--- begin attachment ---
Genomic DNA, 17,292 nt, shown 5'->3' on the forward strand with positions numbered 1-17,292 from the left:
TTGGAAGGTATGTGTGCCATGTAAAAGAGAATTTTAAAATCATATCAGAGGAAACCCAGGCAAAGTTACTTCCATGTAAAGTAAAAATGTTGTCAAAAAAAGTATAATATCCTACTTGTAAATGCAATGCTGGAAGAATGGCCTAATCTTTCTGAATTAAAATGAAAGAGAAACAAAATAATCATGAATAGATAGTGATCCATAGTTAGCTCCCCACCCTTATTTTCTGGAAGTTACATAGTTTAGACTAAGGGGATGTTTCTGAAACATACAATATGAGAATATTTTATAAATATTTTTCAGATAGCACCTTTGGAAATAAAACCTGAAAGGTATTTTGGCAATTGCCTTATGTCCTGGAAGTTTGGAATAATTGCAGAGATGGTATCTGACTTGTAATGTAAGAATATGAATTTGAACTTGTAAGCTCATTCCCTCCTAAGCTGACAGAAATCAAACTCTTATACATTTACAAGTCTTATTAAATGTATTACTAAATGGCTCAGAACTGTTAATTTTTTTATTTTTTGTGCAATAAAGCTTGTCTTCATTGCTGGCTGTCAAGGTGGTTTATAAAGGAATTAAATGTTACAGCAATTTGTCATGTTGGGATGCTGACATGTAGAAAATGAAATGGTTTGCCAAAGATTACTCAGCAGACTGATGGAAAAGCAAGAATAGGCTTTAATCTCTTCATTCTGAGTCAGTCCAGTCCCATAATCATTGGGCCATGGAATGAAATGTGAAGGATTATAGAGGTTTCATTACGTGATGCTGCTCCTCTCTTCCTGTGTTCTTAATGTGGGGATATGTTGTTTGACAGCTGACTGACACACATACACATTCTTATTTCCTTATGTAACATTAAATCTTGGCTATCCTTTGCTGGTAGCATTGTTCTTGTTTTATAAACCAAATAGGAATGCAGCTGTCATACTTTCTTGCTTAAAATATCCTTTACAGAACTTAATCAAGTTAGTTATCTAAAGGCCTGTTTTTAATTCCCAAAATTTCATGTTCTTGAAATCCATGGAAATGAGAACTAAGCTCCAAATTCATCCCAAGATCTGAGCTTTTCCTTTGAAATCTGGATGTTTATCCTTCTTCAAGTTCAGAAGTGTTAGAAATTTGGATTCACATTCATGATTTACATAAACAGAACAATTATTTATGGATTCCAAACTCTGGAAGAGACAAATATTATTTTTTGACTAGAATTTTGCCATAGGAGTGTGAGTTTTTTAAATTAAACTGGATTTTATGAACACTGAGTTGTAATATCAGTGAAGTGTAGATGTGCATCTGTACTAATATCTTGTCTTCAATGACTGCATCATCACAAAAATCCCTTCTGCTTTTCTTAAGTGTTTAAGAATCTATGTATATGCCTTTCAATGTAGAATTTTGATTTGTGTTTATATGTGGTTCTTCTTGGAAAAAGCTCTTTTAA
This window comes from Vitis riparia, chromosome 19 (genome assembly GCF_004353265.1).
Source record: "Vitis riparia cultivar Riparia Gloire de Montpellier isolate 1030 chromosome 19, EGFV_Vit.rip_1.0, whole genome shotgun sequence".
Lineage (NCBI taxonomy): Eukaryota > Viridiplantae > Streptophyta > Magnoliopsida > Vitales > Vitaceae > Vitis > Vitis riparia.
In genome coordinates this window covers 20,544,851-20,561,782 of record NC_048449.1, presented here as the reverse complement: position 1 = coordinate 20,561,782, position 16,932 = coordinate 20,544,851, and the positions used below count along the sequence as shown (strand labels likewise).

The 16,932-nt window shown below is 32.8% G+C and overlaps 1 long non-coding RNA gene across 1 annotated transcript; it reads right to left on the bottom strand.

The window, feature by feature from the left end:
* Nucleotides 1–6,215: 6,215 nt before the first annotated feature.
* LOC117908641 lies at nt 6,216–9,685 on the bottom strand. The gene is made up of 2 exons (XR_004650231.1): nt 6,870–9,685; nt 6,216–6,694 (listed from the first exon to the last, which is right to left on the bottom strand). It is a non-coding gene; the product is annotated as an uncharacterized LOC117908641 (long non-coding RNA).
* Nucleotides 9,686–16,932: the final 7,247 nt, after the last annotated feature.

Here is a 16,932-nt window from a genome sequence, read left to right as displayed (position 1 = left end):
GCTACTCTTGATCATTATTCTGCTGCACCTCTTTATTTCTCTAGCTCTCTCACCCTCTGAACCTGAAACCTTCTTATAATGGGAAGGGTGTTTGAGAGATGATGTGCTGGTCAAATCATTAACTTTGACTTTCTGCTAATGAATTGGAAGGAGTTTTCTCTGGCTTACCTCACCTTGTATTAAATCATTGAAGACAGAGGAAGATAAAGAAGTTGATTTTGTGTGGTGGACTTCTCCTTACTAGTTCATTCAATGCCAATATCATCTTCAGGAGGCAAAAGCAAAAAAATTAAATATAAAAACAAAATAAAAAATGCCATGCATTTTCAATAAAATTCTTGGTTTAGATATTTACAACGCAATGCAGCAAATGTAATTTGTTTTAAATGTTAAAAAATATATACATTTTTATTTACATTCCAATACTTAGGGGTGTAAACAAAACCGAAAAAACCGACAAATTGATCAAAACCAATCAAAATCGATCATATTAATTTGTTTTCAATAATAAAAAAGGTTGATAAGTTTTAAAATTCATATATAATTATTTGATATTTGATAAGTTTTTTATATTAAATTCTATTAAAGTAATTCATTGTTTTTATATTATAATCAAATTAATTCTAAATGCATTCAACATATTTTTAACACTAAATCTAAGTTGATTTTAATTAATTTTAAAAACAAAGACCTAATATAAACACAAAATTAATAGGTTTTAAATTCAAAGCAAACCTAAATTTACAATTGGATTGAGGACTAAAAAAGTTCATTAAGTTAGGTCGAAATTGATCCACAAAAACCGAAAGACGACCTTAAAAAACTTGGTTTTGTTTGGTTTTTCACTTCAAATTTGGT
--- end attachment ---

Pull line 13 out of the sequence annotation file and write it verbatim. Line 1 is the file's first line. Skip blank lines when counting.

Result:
GCTACTCTTGATCATTATTCTGCTGCACCTCTTTATTTCTCTAGCTCTCTCACCCTCTGAACCTGAAACCTTCTTATAATGGGAAGGGTGTTTGAGAGATGATGTGCTGGTCAAATCATTAACTTTGACTTTCTGCTAATGAATTGGAAGGAGTTTTCTCTGGCTTACCTCACCTTGTATTAAATCATTGAAGACAGAGGAAGATAAAGAAGTTGATTTTGTGTGGTGGACTTCTCCTTACTAGTTCATTCAATGCCAATATCATCTTCAGGAGGCAAAAGCAAAAAAATTAAATATAAAAACAAAATAAAAAATGCCATGCATTTTCAATAAAATTCTTGGTTTAGATATTTACAACGCAATGCAGCAAATGTAATTTGTTTTAAATGTTAAAAAATATATACATTTTTATTTACATTCCAATACTTAGGGGTGTAAACAAAACCGAAAAAACCGACAAATTGATCAAAACCAATCAAAATCGATCATATTAATTTGTTTTCAATAATAAAAAAGGTTGATAAGTTTTAAAATTCATATATAATTATTTGATATTTGATAAGTTTTTTATATTAAATTCTATTAAAGTAATTCATTGTTTTTATATTATAATCAAATTAATTCTAAATGCATTCAACATATTTTTAACACTAAATCTAAGTTGATTTTAATTAATTTTAAAAACAAAGACCTAATATAAACACAAAATTAATAGGTTTTAAATTCAAAGCAAACCTAAATTTACAATTGGATTGAGGACTAAAAAAGTTCATTAAGTTAGGTCGAAATTGATCCACAAAAACCGAAAGACGACCTTAAAAAACTTGGTTTTGTTTGGTTTTTCACTTCAAATTTGGT